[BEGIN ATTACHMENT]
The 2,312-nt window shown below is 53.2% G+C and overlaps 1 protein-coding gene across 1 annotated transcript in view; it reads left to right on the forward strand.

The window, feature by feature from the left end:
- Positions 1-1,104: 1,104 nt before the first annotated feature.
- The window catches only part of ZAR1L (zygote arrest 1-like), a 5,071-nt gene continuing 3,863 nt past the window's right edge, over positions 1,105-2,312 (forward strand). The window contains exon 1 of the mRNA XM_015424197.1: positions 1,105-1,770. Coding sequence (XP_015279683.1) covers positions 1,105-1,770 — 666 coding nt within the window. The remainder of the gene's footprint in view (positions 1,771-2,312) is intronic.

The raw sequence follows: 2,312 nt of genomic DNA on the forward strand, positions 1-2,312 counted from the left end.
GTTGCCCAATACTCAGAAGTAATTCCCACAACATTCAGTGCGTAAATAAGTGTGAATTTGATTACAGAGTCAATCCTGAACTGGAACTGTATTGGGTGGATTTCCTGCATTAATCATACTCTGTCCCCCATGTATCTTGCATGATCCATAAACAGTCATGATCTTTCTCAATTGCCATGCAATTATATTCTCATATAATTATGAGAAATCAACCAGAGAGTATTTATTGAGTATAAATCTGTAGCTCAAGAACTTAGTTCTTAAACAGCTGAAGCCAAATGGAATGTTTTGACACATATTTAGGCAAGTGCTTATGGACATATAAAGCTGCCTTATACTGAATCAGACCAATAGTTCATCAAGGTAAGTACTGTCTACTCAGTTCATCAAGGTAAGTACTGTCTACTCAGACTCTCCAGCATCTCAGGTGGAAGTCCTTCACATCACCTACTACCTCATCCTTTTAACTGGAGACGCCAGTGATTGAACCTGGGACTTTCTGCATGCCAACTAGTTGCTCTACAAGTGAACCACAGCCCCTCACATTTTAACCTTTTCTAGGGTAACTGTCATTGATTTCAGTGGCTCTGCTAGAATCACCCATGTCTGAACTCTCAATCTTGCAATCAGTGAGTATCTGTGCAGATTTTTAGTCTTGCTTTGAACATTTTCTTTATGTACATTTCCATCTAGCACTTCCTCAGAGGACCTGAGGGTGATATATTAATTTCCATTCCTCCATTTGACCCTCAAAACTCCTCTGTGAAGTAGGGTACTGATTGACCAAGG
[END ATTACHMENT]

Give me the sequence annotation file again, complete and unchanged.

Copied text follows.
The 2,312-nt window shown below is 53.2% G+C and overlaps 1 protein-coding gene across 1 annotated transcript in view; it reads left to right on the forward strand.

The window, feature by feature from the left end:
- Positions 1-1,104: 1,104 nt before the first annotated feature.
- The window catches only part of ZAR1L (zygote arrest 1-like), a 5,071-nt gene continuing 3,863 nt past the window's right edge, over positions 1,105-2,312 (forward strand). The window contains exon 1 of the mRNA XM_015424197.1: positions 1,105-1,770. Coding sequence (XP_015279683.1) covers positions 1,105-1,770 — 666 coding nt within the window. The remainder of the gene's footprint in view (positions 1,771-2,312) is intronic.

The raw sequence follows: 2,312 nt of genomic DNA on the forward strand, positions 1-2,312 counted from the left end.
GTTGCCCAATACTCAGAAGTAATTCCCACAACATTCAGTGCGTAAATAAGTGTGAATTTGATTACAGAGTCAATCCTGAACTGGAACTGTATTGGGTGGATTTCCTGCATTAATCATACTCTGTCCCCCATGTATCTTGCATGATCCATAAACAGTCATGATCTTTCTCAATTGCCATGCAATTATATTCTCATATAATTATGAGAAATCAACCAGAGAGTATTTATTGAGTATAAATCTGTAGCTCAAGAACTTAGTTCTTAAACAGCTGAAGCCAAATGGAATGTTTTGACACATATTTAGGCAAGTGCTTATGGACATATAAAGCTGCCTTATACTGAATCAGACCAATAGTTCATCAAGGTAAGTACTGTCTACTCAGTTCATCAAGGTAAGTACTGTCTACTCAGACTCTCCAGCATCTCAGGTGGAAGTCCTTCACATCACCTACTACCTCATCCTTTTAACTGGAGACGCCAGTGATTGAACCTGGGACTTTCTGCATGCCAACTAGTTGCTCTACAAGTGAACCACAGCCCCTCACATTTTAACCTTTTCTAGGGTAACTGTCATTGATTTCAGTGGCTCTGCTAGAATCACCCATGTCTGAACTCTCAATCTTGCAATCAGTGAGTATCTGTGCAGATTTTTAGTCTTGCTTTGAACATTTTCTTTATGTACATTTCCATCTAGCACTTCCTCAGAGGACCTGAGGGTGATATATTAATTTCCATTCCTCCATTTGACCCTCAAAACTCCTCTGTGAAGTAGGGTACTGATTGACCAAGG